Isn't it remarkable how most people do not like photos taken? My Mother is the only person in the world that I know you loved having her photo taken. She always said she wasn't posing, but she was. :)
Very interesting ideas and comments. You are right, though, I do love to see who the author is and always look. Am disappointed if there is no photo.
Since I am no published yet, I have pushed the idea away, to be faced at another time. Thanks for the tips...
BTW, I thought your kindergarden photo was adorable.
I just had my first professional "author" photo taken at a writers retreat. I hate my pictures. There's always something I don't like. But this woman was good, or she got lucky. I think everyone in the world has that one shot that looks like them but a 1000 times better. However, the chances of catching it is like winning the lottery. I got that shot. I couldn't believe it when I saw her play it back. It was me, but better than me. And the strange thing is when she saw it, she commented how it had a paranormal feel to it. I write paranormal romance and mysteries. So now I'm waiting anxiously on the photo. This one will have to do me about 10 years. :)
I have a slightly contrarian opinion -- I'm not fond of photos that don't look anything like the author. Look at the publicity photo for Susan Elizabeth Phillips and then meet her in person. She's a tiny woman who you just know is someone's favorite grandma. The photo makes her look like she's ready to chair a meeting of the board. (I had to have someone tell me that's who she was; she looked so unlike her photo.)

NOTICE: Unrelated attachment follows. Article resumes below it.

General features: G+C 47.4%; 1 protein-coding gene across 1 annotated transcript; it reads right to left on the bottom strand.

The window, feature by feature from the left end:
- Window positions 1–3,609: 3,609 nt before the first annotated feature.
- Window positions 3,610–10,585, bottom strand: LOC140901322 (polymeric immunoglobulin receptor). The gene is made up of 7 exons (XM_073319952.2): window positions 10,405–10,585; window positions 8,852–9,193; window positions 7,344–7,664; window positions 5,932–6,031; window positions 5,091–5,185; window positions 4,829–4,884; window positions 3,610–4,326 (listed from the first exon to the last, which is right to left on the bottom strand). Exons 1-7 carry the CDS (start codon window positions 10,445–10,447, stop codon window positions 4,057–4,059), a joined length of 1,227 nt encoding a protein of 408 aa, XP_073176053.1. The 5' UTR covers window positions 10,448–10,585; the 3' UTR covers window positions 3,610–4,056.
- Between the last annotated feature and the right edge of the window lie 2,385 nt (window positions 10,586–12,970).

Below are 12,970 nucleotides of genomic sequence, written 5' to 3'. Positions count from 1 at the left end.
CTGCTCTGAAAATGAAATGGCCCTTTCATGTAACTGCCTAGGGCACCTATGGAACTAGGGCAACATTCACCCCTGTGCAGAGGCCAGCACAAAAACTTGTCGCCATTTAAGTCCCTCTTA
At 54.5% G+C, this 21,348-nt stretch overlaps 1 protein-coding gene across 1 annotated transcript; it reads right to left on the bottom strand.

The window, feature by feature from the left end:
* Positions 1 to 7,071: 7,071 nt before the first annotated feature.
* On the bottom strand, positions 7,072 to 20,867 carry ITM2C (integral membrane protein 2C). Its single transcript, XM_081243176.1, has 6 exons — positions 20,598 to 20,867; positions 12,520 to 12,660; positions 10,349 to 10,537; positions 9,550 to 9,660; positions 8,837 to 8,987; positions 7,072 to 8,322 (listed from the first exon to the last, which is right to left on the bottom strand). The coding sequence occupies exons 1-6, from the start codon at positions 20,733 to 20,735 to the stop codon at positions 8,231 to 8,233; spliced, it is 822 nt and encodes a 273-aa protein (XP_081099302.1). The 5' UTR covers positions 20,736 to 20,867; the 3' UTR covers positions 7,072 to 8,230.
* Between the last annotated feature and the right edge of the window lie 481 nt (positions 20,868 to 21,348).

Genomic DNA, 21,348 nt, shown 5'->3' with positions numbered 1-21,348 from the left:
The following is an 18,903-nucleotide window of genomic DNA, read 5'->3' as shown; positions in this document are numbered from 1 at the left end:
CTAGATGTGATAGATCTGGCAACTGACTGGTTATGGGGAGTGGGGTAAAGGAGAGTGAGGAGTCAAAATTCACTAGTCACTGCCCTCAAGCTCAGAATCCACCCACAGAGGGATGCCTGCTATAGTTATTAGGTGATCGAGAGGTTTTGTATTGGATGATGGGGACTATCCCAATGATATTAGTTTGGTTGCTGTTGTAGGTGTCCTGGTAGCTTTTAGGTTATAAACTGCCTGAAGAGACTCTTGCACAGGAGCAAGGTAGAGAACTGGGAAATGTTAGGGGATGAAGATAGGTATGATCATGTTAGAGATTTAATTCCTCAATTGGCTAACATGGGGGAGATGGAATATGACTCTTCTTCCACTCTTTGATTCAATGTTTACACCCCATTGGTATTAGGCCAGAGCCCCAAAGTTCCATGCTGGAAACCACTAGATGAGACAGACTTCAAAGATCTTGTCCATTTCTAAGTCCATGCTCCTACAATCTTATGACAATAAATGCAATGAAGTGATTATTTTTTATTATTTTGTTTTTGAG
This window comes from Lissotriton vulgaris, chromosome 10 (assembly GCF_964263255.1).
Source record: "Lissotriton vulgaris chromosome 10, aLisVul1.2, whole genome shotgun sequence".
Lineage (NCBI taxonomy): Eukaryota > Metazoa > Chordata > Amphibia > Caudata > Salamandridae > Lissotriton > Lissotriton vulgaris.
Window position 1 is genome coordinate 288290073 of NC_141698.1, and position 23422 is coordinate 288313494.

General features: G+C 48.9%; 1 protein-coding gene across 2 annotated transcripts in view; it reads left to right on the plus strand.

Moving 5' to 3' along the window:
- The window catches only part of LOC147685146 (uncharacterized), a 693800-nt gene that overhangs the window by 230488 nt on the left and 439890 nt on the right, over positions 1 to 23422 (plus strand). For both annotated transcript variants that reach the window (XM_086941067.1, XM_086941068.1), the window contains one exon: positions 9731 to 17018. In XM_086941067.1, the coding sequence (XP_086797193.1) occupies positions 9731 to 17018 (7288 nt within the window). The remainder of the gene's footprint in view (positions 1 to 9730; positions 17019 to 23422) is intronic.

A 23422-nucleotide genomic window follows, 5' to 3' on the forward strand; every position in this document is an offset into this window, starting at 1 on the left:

I understand the vanity element -- we're not conceited or vain for wanting a photo that doesn't look hideous. But as a reader, I'd rather see a photo that looked enough like an author I could pick her out of a crowd, e.g., at RWA's literacy signing.
I'm about to have some photos done. I've asked a friend who's a professional photographer, and in the email I sent him a photo (the one of me in this avatar) I like and a photo I don't like because it made me look too much like an extra in a horror film. All I asked was that his photo be of professional quality and that it look like me...double-chin and all.
I like your kindergarten photo and your current one. I am convinced I look like Meg Ryan I just haven't found a camera that works right to capture my Meg Ryan-ness. My favorite photo is me laughing because it seems the most natural as opposed to all the wax figure photos.